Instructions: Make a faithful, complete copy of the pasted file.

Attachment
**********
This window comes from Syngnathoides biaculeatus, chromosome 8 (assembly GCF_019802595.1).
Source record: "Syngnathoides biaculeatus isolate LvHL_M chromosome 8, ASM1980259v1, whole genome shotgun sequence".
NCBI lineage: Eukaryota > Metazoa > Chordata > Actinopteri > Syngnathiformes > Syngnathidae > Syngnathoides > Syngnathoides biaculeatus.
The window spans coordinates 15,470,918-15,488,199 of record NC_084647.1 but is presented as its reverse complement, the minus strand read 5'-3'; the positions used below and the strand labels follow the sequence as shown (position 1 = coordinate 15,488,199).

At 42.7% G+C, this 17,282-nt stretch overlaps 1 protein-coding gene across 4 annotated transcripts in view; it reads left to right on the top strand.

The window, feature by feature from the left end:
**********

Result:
This window comes from Syngnathoides biaculeatus, chromosome 8 (assembly GCF_019802595.1).
Source record: "Syngnathoides biaculeatus isolate LvHL_M chromosome 8, ASM1980259v1, whole genome shotgun sequence".
NCBI lineage: Eukaryota > Metazoa > Chordata > Actinopteri > Syngnathiformes > Syngnathidae > Syngnathoides > Syngnathoides biaculeatus.
The window spans coordinates 15,470,918-15,488,199 of record NC_084647.1 but is presented as its reverse complement, the minus strand read 5'-3'; the positions used below and the strand labels follow the sequence as shown (position 1 = coordinate 15,488,199).

At 42.7% G+C, this 17,282-nt stretch overlaps 1 protein-coding gene across 4 annotated transcripts in view; it reads left to right on the top strand.

The window, feature by feature from the left end: